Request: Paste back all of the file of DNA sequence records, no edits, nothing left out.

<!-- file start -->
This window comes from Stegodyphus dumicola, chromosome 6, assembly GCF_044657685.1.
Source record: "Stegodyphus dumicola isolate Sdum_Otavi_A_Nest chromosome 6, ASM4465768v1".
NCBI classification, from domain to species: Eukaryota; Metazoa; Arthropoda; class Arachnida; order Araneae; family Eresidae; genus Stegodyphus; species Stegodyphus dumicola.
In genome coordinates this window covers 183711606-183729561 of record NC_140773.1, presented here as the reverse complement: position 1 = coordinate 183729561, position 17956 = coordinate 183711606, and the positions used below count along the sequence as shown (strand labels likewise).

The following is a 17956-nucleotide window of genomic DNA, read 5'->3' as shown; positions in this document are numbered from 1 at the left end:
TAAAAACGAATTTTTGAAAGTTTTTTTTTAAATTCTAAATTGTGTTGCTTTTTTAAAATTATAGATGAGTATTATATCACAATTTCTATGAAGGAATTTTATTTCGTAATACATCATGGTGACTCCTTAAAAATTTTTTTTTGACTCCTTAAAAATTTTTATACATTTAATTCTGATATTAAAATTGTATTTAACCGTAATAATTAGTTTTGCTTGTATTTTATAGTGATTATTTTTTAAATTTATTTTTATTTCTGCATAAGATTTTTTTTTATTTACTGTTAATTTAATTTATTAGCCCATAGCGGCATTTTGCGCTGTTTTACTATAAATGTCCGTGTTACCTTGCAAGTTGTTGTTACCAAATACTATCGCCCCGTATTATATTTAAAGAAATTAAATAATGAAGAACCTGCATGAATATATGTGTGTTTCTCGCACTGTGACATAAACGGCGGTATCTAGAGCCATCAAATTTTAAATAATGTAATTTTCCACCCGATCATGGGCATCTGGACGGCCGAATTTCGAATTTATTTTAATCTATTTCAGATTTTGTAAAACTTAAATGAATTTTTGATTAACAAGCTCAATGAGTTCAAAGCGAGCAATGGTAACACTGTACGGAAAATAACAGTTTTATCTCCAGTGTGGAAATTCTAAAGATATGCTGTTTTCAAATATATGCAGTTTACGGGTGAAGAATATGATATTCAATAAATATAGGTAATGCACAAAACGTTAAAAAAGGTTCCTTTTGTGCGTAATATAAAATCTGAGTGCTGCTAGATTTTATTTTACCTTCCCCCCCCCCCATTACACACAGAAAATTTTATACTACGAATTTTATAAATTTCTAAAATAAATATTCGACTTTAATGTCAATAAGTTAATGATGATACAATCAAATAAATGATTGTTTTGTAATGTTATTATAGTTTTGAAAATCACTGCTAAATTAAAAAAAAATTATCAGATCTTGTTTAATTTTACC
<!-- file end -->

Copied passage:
This window comes from Stegodyphus dumicola, chromosome 6, assembly GCF_044657685.1.
Source record: "Stegodyphus dumicola isolate Sdum_Otavi_A_Nest chromosome 6, ASM4465768v1".
NCBI classification, from domain to species: Eukaryota; Metazoa; Arthropoda; class Arachnida; order Araneae; family Eresidae; genus Stegodyphus; species Stegodyphus dumicola.
In genome coordinates this window covers 183711606-183729561 of record NC_140773.1, presented here as the reverse complement: position 1 = coordinate 183729561, position 17956 = coordinate 183711606, and the positions used below count along the sequence as shown (strand labels likewise).

The following is a 17956-nucleotide window of genomic DNA, read 5'->3' as shown; positions in this document are numbered from 1 at the left end:
TAAAAACGAATTTTTGAAAGTTTTTTTTTAAATTCTAAATTGTGTTGCTTTTTTAAAATTATAGATGAGTATTATATCACAATTTCTATGAAGGAATTTTATTTCGTAATACATCATGGTGACTCCTTAAAAATTTTTTTTTGACTCCTTAAAAATTTTTATACATTTAATTCTGATATTAAAATTGTATTTAACCGTAATAATTAGTTTTGCTTGTATTTTATAGTGATTATTTTTTAAATTTATTTTTATTTCTGCATAAGATTTTTTTTTATTTACTGTTAATTTAATTTATTAGCCCATAGCGGCATTTTGCGCTGTTTTACTATAAATGTCCGTGTTACCTTGCAAGTTGTTGTTACCAAATACTATCGCCCCGTATTATATTTAAAGAAATTAAATAATGAAGAACCTGCATGAATATATGTGTGTTTCTCGCACTGTGACATAAACGGCGGTATCTAGAGCCATCAAATTTTAAATAATGTAATTTTCCACCCGATCATGGGCATCTGGACGGCCGAATTTCGAATTTATTTTAATCTATTTCAGATTTTGTAAAACTTAAATGAATTTTTGATTAACAAGCTCAATGAGTTCAAAGCGAGCAATGGTAACACTGTACGGAAAATAACAGTTTTATCTCCAGTGTGGAAATTCTAAAGATATGCTGTTTTCAAATATATGCAGTTTACGGGTGAAGAATATGATATTCAATAAATATAGGTAATGCACAAAACGTTAAAAAAGGTTCCTTTTGTGCGTAATATAAAATCTGAGTGCTGCTAGATTTTATTTTACCTTCCCCCCCCCCCATTACACACAGAAAATTTTATACTACGAATTTTATAAATTTCTAAAATAAATATTCGACTTTAATGTCAATAAGTTAATGATGATACAATCAAATAAATGATTGTTTTGTAATGTTATTATAGTTTTGAAAATCACTGCTAAATTAAAAAAAAATTATCAGATCTTGTTTAATTTTACC